“It is fair [because of his talent] to say he can do it [be like Cabrera],” Long said. “But there are so many intangibles that go along with success here. So do I expect that kind of impact? No. Can it happen? Yes. But it is unfair to put expectations on someone who has not done it. But this is someone with as much hitting upside as anyone in the minors.”

Jesus Montero isn’t Miguel Cabrera. Sure, they’re both right-handed Venezuelan bonus babies with similar body type, batting swings, and prodigious power, but of course they’re two different people. They will have different career paths. Yet, the start of their careers looks just similar enough to merit mentioning, and perhaps provides a guideline for expectations as the team chugs towards the playoffs. Perhaps Montero will exceed expectations and be Miggy in July and September of 2003; perhaps he’ll flounder and be the Miggy of June and August; perhaps he’ll be a little of both. Perhaps he’ll homer off Doc Halladay and help the Yankees take home another World Series crown, or maybe he’ll miss the postseason roster. Isn’t that tension really what it’s all about, though? Is there anything more exciting than hoping that the best-case scenario will actually play out and get realized in dramatic, awesome fashion? And isn’t that why we keep coming back for more, even when those hopes are dashed and expectations aren’t met, and the game breaks our heart?

Barbarisi on Gardner and Granderson’s defense

At the Wall Street Journal this morning, writer Daniel Barbarisi takes a look at Brett Gardner‘s range in left field. It’s subscriber-only content, but there are apparently ways to find it free it you search hard enough. Here’s something that caught my interest from the article:

He is effectively a second center fielder, ranging wide over the left side of the field in ways no other left fielder is doing. He frequently takes balls away from center fielder Curtis Granderson, when traditionally, it’s vice-versa…

Gardner teams with Granderson and Nick Swisher to create one of the best defensive outfields in baseball. Granderson is an established, rangy center fielder who has great in-line speed once he gets moving, and Swisher is an underrated and improving right fielder—his UZR is 10.7, fifth-best in baseball. And they move around significantly, adjusting for where they expect the hitter will place the ball…

The way Gardner covers ground allows the Yankees to use different defensive alignments, shifting Granderson more toward right field in some situations because they assume Gardner can cover all of left-center.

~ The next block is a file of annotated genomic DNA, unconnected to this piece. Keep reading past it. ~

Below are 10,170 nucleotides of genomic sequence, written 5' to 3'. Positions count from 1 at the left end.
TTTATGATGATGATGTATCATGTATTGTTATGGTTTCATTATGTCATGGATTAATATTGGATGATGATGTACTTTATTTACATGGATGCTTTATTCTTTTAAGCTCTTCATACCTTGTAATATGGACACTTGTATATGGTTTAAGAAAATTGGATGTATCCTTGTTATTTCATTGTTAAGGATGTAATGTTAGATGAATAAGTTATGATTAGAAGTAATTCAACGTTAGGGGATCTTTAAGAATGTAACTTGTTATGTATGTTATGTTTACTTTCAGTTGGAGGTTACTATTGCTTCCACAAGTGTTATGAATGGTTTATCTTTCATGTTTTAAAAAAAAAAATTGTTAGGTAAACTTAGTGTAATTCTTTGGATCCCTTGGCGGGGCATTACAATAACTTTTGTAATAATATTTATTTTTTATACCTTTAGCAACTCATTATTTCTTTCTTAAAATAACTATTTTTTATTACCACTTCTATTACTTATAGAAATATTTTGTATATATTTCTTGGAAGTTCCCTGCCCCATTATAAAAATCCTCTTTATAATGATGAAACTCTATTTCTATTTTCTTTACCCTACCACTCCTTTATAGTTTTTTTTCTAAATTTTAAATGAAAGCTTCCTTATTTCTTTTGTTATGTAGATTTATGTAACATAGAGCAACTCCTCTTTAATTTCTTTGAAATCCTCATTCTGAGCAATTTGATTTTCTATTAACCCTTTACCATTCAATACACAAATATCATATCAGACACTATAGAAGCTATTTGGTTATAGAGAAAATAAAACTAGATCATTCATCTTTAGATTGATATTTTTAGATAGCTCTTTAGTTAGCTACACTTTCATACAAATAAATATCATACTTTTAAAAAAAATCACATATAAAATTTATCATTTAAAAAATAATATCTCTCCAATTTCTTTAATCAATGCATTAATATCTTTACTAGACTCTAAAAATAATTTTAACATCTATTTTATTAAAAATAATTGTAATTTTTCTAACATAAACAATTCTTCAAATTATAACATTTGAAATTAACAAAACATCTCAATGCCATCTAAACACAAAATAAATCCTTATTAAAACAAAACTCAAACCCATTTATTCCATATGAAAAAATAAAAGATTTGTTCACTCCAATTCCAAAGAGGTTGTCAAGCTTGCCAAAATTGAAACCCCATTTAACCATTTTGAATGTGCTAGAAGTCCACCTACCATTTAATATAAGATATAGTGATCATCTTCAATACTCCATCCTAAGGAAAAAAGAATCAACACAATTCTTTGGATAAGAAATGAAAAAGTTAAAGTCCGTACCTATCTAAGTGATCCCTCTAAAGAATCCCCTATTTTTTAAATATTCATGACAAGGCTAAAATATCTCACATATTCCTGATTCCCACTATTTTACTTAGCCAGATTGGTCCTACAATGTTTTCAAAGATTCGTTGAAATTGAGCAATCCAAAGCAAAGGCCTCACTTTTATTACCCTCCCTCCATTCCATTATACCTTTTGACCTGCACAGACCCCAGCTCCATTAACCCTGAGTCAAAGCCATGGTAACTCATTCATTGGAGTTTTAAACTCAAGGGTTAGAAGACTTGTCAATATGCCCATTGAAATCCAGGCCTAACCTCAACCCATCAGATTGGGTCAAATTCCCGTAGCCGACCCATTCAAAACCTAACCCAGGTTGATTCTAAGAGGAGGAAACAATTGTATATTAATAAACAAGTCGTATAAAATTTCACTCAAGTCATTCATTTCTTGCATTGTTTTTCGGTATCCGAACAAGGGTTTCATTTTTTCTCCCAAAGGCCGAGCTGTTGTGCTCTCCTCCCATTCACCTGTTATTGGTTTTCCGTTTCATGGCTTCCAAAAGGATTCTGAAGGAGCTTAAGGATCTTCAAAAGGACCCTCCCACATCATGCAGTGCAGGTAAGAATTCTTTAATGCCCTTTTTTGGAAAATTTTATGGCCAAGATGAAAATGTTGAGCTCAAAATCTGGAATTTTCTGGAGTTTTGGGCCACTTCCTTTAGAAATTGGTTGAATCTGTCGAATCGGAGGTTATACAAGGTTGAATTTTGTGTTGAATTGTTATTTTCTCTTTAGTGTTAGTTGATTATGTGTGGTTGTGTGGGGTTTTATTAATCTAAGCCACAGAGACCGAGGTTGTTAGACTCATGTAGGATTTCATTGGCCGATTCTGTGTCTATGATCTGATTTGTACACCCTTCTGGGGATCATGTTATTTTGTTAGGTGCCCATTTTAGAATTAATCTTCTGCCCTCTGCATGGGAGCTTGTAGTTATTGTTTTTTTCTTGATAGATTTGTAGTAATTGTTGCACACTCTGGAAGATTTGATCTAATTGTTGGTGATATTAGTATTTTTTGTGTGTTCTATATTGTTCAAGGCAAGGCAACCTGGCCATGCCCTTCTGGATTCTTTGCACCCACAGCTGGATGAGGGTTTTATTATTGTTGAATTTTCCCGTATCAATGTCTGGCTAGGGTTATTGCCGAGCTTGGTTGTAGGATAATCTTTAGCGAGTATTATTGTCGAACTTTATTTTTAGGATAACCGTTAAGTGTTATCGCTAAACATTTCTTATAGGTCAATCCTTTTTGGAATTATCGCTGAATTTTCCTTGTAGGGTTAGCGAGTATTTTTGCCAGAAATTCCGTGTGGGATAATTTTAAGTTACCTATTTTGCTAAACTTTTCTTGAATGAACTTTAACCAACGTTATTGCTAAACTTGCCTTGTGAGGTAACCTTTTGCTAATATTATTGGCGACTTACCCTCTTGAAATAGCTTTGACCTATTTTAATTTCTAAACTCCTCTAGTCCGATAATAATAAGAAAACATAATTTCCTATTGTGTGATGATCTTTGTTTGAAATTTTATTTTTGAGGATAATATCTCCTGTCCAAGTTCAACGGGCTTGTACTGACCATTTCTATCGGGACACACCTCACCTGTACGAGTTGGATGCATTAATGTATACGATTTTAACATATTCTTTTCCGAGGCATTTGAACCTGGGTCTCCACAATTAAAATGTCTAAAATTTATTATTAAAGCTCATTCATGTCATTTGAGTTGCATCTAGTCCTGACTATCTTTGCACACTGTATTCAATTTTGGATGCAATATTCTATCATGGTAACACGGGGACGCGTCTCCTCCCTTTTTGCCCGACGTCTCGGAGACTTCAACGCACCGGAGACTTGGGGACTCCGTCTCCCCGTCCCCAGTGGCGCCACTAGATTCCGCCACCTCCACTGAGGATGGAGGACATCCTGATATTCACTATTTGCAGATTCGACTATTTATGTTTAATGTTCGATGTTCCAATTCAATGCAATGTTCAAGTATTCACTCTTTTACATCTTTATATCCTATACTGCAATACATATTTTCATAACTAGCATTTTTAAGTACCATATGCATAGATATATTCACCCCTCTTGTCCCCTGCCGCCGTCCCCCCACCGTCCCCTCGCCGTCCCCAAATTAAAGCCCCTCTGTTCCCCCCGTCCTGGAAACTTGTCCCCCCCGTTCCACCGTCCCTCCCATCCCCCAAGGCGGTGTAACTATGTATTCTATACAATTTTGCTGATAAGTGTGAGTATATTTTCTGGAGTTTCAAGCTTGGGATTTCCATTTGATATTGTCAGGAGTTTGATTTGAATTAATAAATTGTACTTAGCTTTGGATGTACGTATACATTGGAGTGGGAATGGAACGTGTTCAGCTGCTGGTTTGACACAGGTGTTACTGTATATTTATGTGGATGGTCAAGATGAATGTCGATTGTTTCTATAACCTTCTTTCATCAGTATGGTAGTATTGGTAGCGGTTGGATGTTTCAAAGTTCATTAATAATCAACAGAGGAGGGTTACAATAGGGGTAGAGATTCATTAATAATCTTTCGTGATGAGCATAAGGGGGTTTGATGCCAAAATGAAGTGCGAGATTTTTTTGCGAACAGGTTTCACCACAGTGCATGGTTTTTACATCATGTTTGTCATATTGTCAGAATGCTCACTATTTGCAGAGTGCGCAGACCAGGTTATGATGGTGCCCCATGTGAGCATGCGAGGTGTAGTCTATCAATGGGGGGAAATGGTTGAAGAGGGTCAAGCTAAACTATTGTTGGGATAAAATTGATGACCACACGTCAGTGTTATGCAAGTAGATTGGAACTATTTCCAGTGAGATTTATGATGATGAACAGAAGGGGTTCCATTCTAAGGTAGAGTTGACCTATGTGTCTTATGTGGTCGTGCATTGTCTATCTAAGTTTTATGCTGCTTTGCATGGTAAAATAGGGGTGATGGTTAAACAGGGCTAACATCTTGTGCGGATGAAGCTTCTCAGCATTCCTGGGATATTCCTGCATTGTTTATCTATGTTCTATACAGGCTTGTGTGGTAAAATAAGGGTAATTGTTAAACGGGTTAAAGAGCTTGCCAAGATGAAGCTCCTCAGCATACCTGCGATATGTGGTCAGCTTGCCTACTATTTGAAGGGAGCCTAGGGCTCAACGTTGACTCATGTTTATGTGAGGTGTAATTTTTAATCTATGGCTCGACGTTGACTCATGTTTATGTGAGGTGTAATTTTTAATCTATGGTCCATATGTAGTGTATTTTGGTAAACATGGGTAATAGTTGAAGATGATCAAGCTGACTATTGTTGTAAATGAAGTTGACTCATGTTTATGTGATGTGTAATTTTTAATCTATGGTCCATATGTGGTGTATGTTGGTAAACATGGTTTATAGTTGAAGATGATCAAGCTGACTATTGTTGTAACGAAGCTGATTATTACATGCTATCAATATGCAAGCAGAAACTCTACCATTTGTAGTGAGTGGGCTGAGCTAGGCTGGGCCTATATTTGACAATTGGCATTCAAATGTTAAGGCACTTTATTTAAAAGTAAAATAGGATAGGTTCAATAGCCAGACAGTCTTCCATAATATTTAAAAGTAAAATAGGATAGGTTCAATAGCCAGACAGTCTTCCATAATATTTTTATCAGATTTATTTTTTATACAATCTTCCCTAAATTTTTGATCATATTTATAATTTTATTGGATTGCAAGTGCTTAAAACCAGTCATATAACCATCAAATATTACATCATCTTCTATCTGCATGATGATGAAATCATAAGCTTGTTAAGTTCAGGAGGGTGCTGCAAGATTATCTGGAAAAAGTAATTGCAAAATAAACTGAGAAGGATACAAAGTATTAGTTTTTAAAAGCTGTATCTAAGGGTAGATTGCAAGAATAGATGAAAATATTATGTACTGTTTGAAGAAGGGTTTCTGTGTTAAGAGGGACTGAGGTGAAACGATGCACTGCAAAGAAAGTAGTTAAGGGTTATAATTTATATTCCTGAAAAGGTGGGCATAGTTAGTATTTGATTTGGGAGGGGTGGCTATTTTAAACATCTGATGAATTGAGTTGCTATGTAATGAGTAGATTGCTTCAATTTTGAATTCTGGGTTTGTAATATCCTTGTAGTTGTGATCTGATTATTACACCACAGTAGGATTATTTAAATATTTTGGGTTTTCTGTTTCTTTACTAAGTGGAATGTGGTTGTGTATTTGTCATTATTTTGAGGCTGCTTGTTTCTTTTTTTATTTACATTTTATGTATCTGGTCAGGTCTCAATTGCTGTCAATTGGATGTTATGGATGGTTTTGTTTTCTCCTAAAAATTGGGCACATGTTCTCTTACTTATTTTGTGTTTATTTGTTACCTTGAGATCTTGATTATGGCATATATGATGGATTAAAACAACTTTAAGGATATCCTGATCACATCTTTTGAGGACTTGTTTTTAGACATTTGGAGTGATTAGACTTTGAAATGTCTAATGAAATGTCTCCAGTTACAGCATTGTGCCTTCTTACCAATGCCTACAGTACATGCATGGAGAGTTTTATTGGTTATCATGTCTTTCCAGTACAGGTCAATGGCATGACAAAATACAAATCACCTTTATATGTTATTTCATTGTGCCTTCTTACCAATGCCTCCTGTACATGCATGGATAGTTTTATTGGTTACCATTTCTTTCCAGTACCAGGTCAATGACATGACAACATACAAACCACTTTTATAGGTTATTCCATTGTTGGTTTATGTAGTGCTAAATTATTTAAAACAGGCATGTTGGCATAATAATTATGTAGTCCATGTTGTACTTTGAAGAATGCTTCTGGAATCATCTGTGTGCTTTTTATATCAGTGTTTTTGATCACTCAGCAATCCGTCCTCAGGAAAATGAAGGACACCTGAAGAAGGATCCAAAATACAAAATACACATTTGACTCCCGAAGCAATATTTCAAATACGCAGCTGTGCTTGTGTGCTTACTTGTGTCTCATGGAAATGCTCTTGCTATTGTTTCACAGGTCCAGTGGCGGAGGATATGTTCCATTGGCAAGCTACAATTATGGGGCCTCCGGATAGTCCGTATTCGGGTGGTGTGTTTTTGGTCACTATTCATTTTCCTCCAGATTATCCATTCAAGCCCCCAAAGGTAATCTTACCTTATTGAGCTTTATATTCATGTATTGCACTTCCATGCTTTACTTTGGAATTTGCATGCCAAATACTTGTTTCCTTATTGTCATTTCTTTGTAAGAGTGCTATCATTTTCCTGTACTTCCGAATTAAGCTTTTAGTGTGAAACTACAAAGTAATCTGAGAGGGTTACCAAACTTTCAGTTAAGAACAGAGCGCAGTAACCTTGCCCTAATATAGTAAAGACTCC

Jay Jaffe has speculated before that Gardner takes balls away from Granderson, and so it’s interesting to see Barbarisi essentially confirm this hypothesis. Like Jaffe, I wondered about Granderson’s poor UZR score since it doesn’t seem to pass the eye test and I’ve yet to find a single person who believes that Granderson is actually a poor fielder. It may simply be that Gardner’s speedy wheels and great instincts, and Granderson’s positioning, are the cause of Granderson’s subpar UZR score this year.

This is a relevant issue as it relates to Granderson’s MVP chances. In traditional categories, Granderson cleans up. He’s second in HR, first in R and RBI, and he’s stolen 24 bases. But in the advanced statistic realm of Wins Above Replacement, Granderson is held back by his poor defensive score. His -9.2 UZR rating means that he’s not as high up the Fangraphs’ WAR leaderboard as guys like Bautista, Pedroia and Ellsbury. Yet if we subbed in a value of 0 for Granderson’s UZR, still a conservative number in my estimation, his fWAR would go from 6.1 to 6.9. If we gave him last year’s value of 6.4 runs, his fWAR would go to 7.6, ahead of Pedroia, Ellsbury and Gonzalez and just a tenth of a point behind Jose Bautista. In other words, it’s possible that the case for Granderson winning the MVP should look even stronger than it currently does.

Anyway, the article is an interesting read and I recommend you take a look. There’s some cool stuff in there about how much Andruw Jones (himself a formerly-elite defender) respects Gardner’s defensive prowess, and also a fun quote about how much Gardner would love to win the Gold Glove. Parenthetically, Barbarisi has been a fantastic addition to the Wall Street Journal‘s coverage of sports. He’s been unafraid to integrate new statistics into his work without getting bogged down in explaining the stats and still maintaining the traditional feel of the newspaper sports column. If he isn’t on your radar by now, he should be.